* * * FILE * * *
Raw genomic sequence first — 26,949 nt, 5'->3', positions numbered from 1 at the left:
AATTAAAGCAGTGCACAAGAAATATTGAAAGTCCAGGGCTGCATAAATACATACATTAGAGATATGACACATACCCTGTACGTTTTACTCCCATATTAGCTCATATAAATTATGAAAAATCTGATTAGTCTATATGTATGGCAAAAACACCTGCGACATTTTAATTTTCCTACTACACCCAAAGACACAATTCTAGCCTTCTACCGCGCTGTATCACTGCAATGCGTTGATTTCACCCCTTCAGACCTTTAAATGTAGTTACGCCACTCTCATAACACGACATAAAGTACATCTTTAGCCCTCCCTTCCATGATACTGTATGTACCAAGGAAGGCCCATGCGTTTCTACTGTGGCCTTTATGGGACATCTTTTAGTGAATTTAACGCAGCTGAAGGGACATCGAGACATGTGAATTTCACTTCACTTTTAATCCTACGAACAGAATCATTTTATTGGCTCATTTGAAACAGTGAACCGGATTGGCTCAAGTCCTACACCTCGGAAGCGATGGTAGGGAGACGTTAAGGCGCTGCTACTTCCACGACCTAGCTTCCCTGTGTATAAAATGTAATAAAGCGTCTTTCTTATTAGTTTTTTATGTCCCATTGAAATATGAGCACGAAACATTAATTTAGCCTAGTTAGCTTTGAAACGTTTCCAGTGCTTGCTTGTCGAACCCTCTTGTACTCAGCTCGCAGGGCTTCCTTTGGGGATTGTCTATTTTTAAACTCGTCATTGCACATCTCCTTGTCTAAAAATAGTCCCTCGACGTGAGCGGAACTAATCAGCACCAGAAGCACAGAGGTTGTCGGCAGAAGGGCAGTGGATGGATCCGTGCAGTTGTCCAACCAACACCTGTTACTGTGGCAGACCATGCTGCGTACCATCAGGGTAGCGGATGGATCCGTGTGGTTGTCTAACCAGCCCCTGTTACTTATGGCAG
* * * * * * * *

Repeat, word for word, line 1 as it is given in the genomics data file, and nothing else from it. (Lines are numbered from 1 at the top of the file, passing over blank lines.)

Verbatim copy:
Raw genomic sequence first — 26,949 nt, 5'->3', positions numbered from 1 at the left: